Diversity & Inclusion with Sam Oldham @Roundhouse
We recently sat down with Sam Olham, Venue director @Roundhouse and Diversity Champion and Chair of the CTU board to discuss Diversity and Inclusion within the workplace as well as initiatives Roundhouse are introducing to tackle the issues surrounding it…
What does the role of Diversity and Inclusion Champion look like to you?
I think it’s about exposure. We don’t want D&I or diversity and inclusion just to be buzz words, it’s about actually exposing people to what that really means and how that’s viewed by the people that we work with within the CTU Board.
So for example, I think sometimes people may think “well I’m not prejudiced against anyone. I wouldn’t not recruit somebody because of their religion or the colour of their skin” but actually, that’s a defensive approach. Whereas what I think it would mean to me is to be much more positive about recruitment practices, hiring or even the way we advertise. It’s not enough to just say “anybody’s welcome in my shop or my establishment”, simply because they’re buying, it’s about actually making a welcoming environment.
So to me, it’s about awareness. I think it’s one of the key parts of my role, awareness is standing back and being able to say, this is why it’s important and asking people what they’re doing to be more inclusive.
Camden is an exceptionally diverse borough; how do you ensure this attitude is reflected accurately at the Roundhouse?
We have a diverse programme of gigs and events for different audiences to make sure that we attract people from all over the borough and from all over the country. We also have the Roundhouse Studios where we work with thousands of young people each year who come from all over the borough and from across London.
But we also have to ensure our workforce is diverse and when we set out our anti-racism commitments in 2021, one of them was to ensure that our workforce better reflects the diversity of London. We can increase the diversity of our staff team through different recruitment practices and by making sure our website reflects who we are and our values, alongside visible, diverse role models who already work at the Roundhouse.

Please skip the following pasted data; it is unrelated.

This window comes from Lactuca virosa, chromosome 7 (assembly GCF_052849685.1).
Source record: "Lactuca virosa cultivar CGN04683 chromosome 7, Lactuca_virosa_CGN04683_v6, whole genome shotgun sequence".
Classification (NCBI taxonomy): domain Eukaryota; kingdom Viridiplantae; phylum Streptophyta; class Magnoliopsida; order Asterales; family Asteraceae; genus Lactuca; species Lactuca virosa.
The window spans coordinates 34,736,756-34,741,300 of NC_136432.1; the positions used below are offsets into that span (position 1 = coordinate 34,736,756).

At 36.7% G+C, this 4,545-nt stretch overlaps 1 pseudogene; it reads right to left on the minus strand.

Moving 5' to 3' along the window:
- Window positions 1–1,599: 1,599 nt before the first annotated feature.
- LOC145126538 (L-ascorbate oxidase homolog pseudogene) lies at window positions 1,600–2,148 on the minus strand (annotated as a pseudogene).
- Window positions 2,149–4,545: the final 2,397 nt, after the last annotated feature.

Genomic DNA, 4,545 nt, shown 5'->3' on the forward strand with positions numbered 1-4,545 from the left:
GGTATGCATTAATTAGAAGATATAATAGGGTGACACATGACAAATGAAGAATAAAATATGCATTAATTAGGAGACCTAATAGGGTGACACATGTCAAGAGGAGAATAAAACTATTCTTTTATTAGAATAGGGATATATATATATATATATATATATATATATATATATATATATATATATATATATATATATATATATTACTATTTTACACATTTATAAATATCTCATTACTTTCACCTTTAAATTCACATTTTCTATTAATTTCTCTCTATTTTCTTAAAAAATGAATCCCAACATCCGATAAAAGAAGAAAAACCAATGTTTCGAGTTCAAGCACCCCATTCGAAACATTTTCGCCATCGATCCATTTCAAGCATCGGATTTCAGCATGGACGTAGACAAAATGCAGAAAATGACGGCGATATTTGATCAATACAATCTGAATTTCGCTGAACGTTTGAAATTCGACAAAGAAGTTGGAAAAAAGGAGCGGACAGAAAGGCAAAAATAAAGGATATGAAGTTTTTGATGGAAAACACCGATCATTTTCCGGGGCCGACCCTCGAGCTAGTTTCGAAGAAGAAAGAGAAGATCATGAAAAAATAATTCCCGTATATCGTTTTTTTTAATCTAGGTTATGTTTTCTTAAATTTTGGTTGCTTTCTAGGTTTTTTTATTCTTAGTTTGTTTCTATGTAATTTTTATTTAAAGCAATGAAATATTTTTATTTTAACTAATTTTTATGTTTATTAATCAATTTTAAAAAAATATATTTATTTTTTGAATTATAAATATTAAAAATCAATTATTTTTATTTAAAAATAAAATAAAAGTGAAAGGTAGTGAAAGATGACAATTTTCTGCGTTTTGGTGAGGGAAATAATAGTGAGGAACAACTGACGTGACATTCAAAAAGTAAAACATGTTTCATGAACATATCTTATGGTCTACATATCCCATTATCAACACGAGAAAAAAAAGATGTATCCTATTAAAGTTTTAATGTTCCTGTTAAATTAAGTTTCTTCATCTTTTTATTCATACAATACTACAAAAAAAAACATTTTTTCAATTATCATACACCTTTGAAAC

How can we help to introduce diversity and inclusion in more organizations?
I think it would be good to come up with a guide for businesses, not where we’re just shouting about diversity and inclusion, but where organisations can get ideas and advice from other people about what changes they’ve implemented and how. We have learnt so much from other organisations along the way. We recently created an inclusive language guide for staff, where we got advice from leading charities and organisations. It’s important for us to educate our staff team and get them talking, making sure all staff are involved in this work and listened to, rather than just a few people.
We can also think a little more about who comes into our establishments and why, and how people feel when they’re in our venues, as well as who we’re in business with. For instance, we recently added diversity and inclusion questions to our procurement process so that we can make sure that the companies we work with are taking diversity and inclusion seriously.